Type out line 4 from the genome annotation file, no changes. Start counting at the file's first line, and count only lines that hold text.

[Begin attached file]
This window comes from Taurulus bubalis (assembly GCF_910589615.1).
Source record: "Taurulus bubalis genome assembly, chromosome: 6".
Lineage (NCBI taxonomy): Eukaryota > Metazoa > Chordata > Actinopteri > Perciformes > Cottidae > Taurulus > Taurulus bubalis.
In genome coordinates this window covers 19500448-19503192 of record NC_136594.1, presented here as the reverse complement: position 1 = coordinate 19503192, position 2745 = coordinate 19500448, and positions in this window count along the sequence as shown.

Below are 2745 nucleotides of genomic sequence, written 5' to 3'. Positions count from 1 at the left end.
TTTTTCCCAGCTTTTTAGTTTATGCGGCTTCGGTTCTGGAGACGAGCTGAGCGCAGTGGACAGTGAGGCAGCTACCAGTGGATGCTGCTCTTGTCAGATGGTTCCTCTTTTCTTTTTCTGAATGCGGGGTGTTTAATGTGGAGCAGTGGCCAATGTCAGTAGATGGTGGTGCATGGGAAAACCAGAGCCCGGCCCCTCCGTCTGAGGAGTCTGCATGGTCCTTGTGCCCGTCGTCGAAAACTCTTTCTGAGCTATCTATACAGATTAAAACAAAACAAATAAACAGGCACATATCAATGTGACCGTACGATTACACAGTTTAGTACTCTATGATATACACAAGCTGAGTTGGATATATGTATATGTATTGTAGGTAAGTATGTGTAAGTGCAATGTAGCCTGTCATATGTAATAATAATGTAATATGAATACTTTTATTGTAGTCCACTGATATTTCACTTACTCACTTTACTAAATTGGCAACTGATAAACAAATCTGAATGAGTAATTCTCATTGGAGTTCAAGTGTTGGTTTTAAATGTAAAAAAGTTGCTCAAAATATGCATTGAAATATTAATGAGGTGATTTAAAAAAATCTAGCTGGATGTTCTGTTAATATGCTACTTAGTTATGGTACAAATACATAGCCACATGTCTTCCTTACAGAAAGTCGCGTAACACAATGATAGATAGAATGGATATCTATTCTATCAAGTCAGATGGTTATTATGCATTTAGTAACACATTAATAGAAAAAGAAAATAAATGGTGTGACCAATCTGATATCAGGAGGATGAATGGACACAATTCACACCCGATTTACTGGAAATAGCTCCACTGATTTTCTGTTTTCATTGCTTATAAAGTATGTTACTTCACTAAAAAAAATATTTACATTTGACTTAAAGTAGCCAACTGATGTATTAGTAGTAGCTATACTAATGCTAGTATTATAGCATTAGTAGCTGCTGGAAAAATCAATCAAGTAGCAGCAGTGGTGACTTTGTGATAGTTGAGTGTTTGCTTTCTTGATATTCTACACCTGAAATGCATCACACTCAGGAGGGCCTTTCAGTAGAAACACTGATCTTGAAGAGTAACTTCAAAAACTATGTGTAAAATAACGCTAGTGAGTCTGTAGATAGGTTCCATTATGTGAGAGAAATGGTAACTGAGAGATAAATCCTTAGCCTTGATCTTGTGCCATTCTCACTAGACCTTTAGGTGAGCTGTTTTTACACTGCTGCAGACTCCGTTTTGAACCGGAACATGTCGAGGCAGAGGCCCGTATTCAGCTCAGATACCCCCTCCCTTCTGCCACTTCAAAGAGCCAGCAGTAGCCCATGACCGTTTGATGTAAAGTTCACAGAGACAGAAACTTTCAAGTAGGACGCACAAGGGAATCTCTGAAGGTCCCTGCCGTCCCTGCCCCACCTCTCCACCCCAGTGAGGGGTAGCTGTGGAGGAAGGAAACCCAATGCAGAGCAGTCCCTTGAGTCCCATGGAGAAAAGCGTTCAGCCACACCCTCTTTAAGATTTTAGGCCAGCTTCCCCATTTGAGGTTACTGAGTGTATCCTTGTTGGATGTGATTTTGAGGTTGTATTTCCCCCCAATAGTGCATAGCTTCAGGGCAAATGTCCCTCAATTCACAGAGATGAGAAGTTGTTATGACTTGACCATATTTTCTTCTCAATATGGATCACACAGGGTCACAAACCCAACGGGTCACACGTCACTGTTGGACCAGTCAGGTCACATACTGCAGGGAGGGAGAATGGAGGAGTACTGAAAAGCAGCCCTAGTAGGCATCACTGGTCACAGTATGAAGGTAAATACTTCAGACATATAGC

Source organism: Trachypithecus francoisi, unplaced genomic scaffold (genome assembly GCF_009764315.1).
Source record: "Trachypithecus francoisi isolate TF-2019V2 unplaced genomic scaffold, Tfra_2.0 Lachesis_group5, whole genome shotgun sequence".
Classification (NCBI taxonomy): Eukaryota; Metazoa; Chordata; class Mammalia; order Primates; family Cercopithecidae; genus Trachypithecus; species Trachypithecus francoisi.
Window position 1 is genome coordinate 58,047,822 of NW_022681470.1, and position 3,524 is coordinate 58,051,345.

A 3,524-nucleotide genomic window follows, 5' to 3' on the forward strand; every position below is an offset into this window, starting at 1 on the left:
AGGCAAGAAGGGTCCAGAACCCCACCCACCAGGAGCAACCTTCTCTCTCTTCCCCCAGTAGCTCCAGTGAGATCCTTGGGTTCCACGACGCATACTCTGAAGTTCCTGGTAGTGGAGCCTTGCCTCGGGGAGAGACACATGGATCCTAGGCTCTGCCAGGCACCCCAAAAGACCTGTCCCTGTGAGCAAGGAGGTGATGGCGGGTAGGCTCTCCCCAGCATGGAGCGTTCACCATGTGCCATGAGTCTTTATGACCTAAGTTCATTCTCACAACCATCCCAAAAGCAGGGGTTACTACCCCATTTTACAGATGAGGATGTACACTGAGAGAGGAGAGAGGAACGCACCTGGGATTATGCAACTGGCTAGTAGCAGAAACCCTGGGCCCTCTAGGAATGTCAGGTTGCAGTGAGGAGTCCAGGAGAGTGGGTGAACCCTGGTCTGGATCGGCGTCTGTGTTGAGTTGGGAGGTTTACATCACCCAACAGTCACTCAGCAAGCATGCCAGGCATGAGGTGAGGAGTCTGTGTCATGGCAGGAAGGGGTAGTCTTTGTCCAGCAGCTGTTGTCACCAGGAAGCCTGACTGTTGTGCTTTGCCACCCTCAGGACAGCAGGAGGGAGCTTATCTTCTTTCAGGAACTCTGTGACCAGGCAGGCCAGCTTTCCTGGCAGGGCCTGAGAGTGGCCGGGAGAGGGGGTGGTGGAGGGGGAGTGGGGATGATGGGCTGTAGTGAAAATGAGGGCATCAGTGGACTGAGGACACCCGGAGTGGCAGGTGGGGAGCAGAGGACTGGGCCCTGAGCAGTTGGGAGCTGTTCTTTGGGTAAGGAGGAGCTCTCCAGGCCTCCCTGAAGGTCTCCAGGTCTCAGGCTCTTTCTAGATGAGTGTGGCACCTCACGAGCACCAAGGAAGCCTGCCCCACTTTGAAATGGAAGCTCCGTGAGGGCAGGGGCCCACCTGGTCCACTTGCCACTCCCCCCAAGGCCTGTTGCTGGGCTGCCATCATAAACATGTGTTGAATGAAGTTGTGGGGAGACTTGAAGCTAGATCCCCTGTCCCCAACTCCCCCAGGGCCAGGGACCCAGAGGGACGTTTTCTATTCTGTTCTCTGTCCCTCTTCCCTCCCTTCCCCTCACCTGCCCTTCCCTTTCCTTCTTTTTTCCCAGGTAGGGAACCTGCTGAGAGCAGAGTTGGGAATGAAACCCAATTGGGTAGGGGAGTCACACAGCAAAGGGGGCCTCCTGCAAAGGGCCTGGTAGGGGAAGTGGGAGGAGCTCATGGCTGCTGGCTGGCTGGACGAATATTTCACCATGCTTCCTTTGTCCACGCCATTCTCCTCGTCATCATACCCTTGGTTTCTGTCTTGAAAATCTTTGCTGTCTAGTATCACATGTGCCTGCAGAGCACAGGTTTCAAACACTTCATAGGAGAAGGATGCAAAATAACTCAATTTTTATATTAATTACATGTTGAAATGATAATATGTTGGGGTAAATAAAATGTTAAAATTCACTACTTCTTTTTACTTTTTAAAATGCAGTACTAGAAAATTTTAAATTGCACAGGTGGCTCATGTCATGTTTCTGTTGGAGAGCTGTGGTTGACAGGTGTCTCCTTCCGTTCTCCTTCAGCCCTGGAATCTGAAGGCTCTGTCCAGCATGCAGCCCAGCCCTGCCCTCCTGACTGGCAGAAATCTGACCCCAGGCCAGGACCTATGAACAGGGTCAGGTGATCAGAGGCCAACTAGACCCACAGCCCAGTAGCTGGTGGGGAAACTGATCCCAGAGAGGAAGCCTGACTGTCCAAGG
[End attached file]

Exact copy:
In genome coordinates this window covers 19500448-19503192 of record NC_136594.1, presented here as the reverse complement: position 1 = coordinate 19503192, position 2745 = coordinate 19500448, and positions in this window count along the sequence as shown.